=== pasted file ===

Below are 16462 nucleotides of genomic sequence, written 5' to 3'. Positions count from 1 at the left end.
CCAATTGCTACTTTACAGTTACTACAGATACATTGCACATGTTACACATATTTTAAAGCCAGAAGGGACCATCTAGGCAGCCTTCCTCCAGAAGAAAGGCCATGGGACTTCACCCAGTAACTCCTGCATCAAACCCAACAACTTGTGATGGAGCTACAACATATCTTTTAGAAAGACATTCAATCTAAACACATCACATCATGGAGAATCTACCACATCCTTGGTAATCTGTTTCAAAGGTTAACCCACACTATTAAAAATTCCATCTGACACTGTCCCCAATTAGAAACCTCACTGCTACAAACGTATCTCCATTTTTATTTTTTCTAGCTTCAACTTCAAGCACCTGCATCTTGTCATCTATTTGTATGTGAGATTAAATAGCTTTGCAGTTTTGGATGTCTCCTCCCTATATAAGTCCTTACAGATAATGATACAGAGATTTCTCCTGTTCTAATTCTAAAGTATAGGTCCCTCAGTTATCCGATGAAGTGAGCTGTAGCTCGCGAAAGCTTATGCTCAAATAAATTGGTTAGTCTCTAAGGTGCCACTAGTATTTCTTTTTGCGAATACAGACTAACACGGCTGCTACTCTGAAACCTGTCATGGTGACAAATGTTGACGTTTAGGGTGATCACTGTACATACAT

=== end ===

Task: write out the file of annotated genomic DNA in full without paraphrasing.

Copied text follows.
Below are 16462 nucleotides of genomic sequence, written 5' to 3'. Positions count from 1 at the left end.
CCAATTGCTACTTTACAGTTACTACAGATACATTGCACATGTTACACATATTTTAAAGCCAGAAGGGACCATCTAGGCAGCCTTCCTCCAGAAGAAAGGCCATGGGACTTCACCCAGTAACTCCTGCATCAAACCCAACAACTTGTGATGGAGCTACAACATATCTTTTAGAAAGACATTCAATCTAAACACATCACATCATGGAGAATCTACCACATCCTTGGTAATCTGTTTCAAAGGTTAACCCACACTATTAAAAATTCCATCTGACACTGTCCCCAATTAGAAACCTCACTGCTACAAACGTATCTCCATTTTTATTTTTTCTAGCTTCAACTTCAAGCACCTGCATCTTGTCATCTATTTGTATGTGAGATTAAATAGCTTTGCAGTTTTGGATGTCTCCTCCCTATATAAGTCCTTACAGATAATGATACAGAGATTTCTCCTGTTCTAATTCTAAAGTATAGGTCCCTCAGTTATCCGATGAAGTGAGCTGTAGCTCGCGAAAGCTTATGCTCAAATAAATTGGTTAGTCTCTAAGGTGCCACTAGTATTTCTTTTTGCGAATACAGACTAACACGGCTGCTACTCTGAAACCTGTCATGGTGACAAATGTTGACGTTTAGGGTGATCACTGTACATACAT